I’ve had a couple of depressing posts in the works for the past couple of days and every time I go to post them, something like this catches my eye and perks me up so much, I end up posting it instead. Today: Nerd World commemorates the 19th anniversary of Billy Joel’s We Didn’t Start the Fire. You haven’t even read it yet, but I bet you think that’s hilarious. It gets better. Here’s an excerpt:

NerdWorld: Well, the song certainly has a lot of history in it. Did you realize when you were writing it that it was just a big list of references, or did you stand back at the end and go, “Wow, it’s all just some stuff that happened. Weird.”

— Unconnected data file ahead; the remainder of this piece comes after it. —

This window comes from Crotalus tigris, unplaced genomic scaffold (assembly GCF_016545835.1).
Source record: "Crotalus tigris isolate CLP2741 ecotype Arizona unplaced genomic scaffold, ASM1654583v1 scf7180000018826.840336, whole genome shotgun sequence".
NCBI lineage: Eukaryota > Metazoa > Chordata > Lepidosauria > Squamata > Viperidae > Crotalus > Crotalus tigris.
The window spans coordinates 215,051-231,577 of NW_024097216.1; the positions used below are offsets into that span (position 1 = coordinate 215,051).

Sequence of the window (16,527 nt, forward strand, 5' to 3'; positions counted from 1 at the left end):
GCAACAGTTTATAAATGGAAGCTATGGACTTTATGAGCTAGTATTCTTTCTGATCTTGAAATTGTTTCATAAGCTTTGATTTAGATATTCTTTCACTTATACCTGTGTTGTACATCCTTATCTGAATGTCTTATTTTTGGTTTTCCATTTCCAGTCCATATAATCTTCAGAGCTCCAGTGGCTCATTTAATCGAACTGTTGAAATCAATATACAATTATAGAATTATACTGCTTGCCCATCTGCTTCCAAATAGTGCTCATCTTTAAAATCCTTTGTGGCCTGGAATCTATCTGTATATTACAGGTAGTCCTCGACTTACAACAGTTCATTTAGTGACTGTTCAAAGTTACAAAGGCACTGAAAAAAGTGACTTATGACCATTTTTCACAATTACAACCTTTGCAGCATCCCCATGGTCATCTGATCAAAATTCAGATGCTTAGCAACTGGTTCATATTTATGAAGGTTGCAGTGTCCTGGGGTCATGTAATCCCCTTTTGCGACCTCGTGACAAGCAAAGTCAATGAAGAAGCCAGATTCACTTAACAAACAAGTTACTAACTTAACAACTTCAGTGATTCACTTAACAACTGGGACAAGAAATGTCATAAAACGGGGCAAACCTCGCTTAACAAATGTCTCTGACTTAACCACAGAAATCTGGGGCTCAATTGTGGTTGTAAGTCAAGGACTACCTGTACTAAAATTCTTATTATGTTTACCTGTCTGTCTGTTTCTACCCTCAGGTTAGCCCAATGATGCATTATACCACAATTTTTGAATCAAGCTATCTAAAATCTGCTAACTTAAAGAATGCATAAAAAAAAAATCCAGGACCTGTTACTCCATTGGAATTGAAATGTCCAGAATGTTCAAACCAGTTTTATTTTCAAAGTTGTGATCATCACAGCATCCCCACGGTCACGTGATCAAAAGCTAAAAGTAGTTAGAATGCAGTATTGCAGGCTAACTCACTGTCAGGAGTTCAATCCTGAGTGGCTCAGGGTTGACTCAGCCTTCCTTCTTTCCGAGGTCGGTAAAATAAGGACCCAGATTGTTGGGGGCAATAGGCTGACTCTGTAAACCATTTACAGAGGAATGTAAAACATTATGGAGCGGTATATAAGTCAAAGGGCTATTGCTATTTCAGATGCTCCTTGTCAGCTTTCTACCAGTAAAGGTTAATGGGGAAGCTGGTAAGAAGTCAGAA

BillyJoel: No, I pretty much intended that from the start.


But it’s at moments like this that I suddenly realize that I’m getting on in years. I mean, I’m old enough to remember this thing being played at the Grammy’s. I thought it was the coolest thing ever because I couldn’t catch a word of it and thought, Hey! This grown up is singing at the Grammy’s in his own special language! I didn’t know you could do that! Alright! I now have an ambition! Awesome!

And then I grew up and discovered it was just ol’ BJ running through a laundry list. Even worse, I realized the fire I inherited was one hell of a lot worse than the one he got. Growing up sucks. Thank God for alcohol. Here, by the way, is the song that BJ is supposed to have riffed off (quite different from “ripped off”, please note) from: R.E.M.’s End of the World as We Know It. Personally, I prefer Reunion’s Life is a Rock but the Radio Rolled Me. Yeah. I said that, I did. Bite me.


Posted by on January 21, 2008 in Celebrity, Entertainment, Music, Video


Scientology Asks Questions